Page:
Whitney Matheson: Still Aways Away
It’s difficult to remember now, deep into the post-Kardashian Age, but — even in the early days of the Internet — it was unusual to write in the first person.
I spent years as a young writer trying to convince my then manager that bylines could connect writers to readers, that the stories behind our stories were compelling, and that readers were a source of ideas — and community.
My friend Whitney Matheson was way ahead of all of us, building a universe of that first-person exchange well before it was called “blogging.” Moreover, she did so at the intersection of burgeoning, new communities: in her own words, “music festivals, mustaches, comic books and Andy Warhol.”
Whit was hip before hipsters.
At her height as USA Today’s Pop Candy blogger, Whitney’s ComicCon parties were THE hottest ticket in town. Her posters papered over San Diego. She was rendered in pen and ink a la “The Attack 50 Foot Woman”. Whitney was giant.
But what set Whit apart then as now, is her guileless, unbridled enthusiasm for creativity in all its forms: art, books, movies, television. I’ve worked alongside so many journalists that that looked down on their audience, eschewing them for liking Britney Spears, not The Pixies, or “Reality Bites,” not “The 400 Blows.”
Whit doesn’t look down on other people’s tastes. She celebrates and amplifies them. Even then, she was crowdsourcing her readers for what THEY loved. She’s not about box office or power ranking, she’s all about the things we love: wonder, awe, laughter, adventure, inspiration.
She posted about our fundraiser, which then reached its goal within hours. And you know the rest: we finished the film, premiered in Nantucket, and licensed to PBS.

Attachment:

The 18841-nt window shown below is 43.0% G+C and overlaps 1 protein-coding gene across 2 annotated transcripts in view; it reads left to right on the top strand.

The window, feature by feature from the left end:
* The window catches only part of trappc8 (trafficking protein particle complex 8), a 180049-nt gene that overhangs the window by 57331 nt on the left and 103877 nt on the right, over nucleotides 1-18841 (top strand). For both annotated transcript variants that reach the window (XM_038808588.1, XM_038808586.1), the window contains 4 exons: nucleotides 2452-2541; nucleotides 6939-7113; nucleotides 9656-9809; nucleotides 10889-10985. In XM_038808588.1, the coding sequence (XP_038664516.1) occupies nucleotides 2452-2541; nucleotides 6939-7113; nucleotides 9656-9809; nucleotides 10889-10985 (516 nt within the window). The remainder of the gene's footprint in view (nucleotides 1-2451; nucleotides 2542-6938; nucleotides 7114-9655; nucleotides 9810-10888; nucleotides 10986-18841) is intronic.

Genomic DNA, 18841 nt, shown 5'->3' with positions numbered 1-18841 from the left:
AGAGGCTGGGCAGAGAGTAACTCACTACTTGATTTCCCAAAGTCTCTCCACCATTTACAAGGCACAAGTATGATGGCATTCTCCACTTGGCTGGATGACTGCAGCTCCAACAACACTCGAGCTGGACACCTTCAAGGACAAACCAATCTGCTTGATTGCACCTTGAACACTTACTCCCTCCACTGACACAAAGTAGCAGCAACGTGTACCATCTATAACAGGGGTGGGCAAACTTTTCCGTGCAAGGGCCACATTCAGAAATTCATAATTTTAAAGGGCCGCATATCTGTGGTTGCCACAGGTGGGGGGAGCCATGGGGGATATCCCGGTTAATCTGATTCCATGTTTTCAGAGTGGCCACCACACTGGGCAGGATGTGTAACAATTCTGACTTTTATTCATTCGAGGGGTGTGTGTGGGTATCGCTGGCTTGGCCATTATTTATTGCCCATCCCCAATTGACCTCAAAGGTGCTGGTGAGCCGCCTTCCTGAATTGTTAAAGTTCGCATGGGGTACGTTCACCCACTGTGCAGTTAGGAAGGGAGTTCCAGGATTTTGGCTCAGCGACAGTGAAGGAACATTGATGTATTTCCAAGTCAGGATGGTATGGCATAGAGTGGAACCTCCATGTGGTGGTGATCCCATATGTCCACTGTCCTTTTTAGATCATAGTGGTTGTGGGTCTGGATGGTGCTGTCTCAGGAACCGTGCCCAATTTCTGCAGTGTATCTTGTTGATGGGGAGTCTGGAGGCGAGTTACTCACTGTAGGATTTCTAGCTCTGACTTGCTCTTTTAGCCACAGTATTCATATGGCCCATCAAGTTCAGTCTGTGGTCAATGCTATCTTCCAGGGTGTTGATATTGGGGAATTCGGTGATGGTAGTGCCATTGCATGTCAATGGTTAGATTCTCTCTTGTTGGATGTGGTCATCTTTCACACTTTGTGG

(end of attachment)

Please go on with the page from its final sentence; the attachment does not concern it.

Years later, as I was making a fraught, challenging transition from between jobs, and Whit’s USA Today run had come to an unceremonious, post-Bank Bailout end, we grabbed a beer to commiserate, share ideas and tactics.
We’ve been sharing ever since.
Whit and I always have so much to talk about always: our favorite R.E.M. songs, the nature of journalism, the Internet, comic book movies, parenthood, career wishes and worries.
In the last few years, we started sharing our goals with each other. I call it “Goals Club,” which I’m sure she thinks is corny.
Still, it’s nice to be accountable, to know someone else is keeping tabs, checking in. We champion one another.
And so it was only natural that we would kick off this, our premiere season of “Friends & Neighbors” with Whitney; “Friends & Neighbors” was one of those goals.
And even though we’ve been talking about R.E.M. for years, it’s difficult for either of us to pick a favorite REM song: we love so many.
But in our “Friends & Neighbors” conversation, Whit finally commits — at least in that moment — to one of the band’s early, college rock hits, “Driver 8.”
The song finds frontman, Michael Stipe, at his most evasive; his vocals are mumbled, his lyrics indiscernible.
What comes through the music and the mumbles for me, anyway, is the tension between relentless forward motion towards some fuzzy, far off place, and the imperative to rest, to take a break before you go off the rails.
In the simplest terms and most convenient definitions, that’s what it boils down to with me and Whit: helping one another recognize and balance that tension between relentless motion, and the imperative to rest.
So this one’s for you, Whit. And for all of you. Keep your head up, and keep moving forward.
We are all part of one another’s journey, after all: beating on, boats against the current, still aways away.
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